How I Lost the Washington Monument – by Simon King

Despite how far I feel I’ve come both personally and professionally over the last few years there are still times where I’m really knocked back a step, and reminded just how much further I need to go in order to get to where I want to be. I’ve only been making photographs since 2015 – and the work I’m proud of from those early years is very lightweight indeed! Picking up film gave me a kick, and through 2017 and 2018 I worked hard to establish myself, and figure out the direction I wanted to take. 2019 was my first year of shooting film only, digital only when shooting for clients, or when assignments required a fast turnaround. 2020 was the same – in fact I don’t think I shot a digital image after this assignment in early March, after which I was entirely focused on documenting the unfolding global stories which started to permeate everyday life.

While this feels like a lot, it means only two and a bit full years shooting film at all – a tiny amount compared to those whose careers span decades. I’m nowhere near 1000 rolls shot, which means all of this is technically still my early work. Early work means lessons learned, and a recent lesson was that no matter how well thought out my workflow may be it only takes a small mistake or miscalculation at any stage to totally ruin a frame.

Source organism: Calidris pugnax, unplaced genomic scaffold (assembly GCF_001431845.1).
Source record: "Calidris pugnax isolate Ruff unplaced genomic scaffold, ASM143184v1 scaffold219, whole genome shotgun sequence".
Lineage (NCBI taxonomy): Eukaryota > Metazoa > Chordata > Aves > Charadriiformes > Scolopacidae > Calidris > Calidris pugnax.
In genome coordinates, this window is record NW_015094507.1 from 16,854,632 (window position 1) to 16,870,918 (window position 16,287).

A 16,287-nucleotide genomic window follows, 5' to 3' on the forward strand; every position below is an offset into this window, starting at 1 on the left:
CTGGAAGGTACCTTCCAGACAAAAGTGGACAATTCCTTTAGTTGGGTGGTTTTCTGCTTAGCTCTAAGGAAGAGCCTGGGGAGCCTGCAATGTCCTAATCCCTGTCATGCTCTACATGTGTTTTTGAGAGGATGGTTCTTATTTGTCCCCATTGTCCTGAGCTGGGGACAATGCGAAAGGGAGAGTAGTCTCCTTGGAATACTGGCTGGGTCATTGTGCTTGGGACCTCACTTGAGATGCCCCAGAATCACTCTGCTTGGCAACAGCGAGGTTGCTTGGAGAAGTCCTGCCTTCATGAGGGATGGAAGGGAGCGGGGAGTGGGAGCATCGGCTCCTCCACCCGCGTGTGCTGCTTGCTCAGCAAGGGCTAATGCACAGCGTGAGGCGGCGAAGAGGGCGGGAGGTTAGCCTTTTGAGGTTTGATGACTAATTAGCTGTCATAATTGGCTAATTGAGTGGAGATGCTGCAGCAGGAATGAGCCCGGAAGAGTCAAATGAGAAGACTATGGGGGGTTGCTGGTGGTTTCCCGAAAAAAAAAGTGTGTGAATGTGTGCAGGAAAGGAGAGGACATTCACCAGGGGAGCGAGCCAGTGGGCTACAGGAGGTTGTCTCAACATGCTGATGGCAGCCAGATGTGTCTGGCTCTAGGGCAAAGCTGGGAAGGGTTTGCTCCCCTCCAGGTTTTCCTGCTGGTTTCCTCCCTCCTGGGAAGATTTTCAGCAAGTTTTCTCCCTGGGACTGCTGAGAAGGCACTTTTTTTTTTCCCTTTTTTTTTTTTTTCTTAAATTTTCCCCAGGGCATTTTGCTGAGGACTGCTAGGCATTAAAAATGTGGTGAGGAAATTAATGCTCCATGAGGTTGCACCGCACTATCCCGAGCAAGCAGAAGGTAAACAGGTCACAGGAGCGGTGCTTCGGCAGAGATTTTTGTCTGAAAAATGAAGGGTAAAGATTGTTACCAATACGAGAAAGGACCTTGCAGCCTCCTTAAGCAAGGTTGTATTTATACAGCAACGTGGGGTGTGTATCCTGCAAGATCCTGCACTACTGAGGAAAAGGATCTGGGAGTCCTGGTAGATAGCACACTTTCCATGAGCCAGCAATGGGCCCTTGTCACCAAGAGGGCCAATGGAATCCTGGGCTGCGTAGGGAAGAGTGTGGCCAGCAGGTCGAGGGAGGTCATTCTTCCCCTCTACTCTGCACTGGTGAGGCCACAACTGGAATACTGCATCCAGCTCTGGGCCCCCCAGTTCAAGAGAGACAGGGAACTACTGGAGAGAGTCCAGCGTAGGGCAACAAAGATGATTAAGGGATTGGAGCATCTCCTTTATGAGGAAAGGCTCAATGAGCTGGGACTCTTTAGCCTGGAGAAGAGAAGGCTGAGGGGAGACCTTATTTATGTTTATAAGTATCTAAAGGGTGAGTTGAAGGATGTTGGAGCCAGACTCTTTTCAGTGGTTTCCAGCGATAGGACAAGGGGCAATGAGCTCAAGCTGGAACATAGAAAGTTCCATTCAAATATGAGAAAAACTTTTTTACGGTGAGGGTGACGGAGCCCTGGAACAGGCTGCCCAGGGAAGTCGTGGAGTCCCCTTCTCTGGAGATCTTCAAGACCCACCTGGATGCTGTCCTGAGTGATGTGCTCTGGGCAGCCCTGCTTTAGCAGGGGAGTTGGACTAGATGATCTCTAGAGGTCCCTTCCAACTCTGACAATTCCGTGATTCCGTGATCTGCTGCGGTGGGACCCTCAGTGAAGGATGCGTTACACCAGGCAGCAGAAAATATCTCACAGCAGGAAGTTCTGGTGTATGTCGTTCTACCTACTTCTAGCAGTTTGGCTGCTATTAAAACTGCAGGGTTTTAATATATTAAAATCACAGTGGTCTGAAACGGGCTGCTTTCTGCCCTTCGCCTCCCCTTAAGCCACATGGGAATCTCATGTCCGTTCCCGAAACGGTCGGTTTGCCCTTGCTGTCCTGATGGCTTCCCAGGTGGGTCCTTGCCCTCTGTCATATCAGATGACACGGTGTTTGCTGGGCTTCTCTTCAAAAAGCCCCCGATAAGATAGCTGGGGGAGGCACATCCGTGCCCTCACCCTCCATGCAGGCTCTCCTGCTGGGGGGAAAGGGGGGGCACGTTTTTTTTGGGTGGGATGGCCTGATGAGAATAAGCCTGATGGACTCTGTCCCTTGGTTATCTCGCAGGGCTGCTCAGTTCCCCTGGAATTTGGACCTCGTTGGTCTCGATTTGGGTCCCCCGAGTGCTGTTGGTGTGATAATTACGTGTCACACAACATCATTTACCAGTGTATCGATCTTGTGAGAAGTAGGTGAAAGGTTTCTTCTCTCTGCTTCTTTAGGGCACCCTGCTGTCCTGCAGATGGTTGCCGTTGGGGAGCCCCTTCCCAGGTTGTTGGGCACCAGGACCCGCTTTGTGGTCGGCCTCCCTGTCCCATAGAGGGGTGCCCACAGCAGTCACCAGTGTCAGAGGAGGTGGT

I use stand development for almost everything I shoot, and an advantage of this is that it retains excellent highlight detail. This allows me to make my exposures a little more freely sometimes, so when shooting high contrast scenes I am usually more comfortable erring on the side of maintaining shadow detail.

When photographing recently in Washington DC I was actually being quite careful with my exposures, as I really wanted my images to come out well. I was on the steps by the Lincoln Memorial and working on a scene involving some members of the National Guard who were posted to the top of the steps.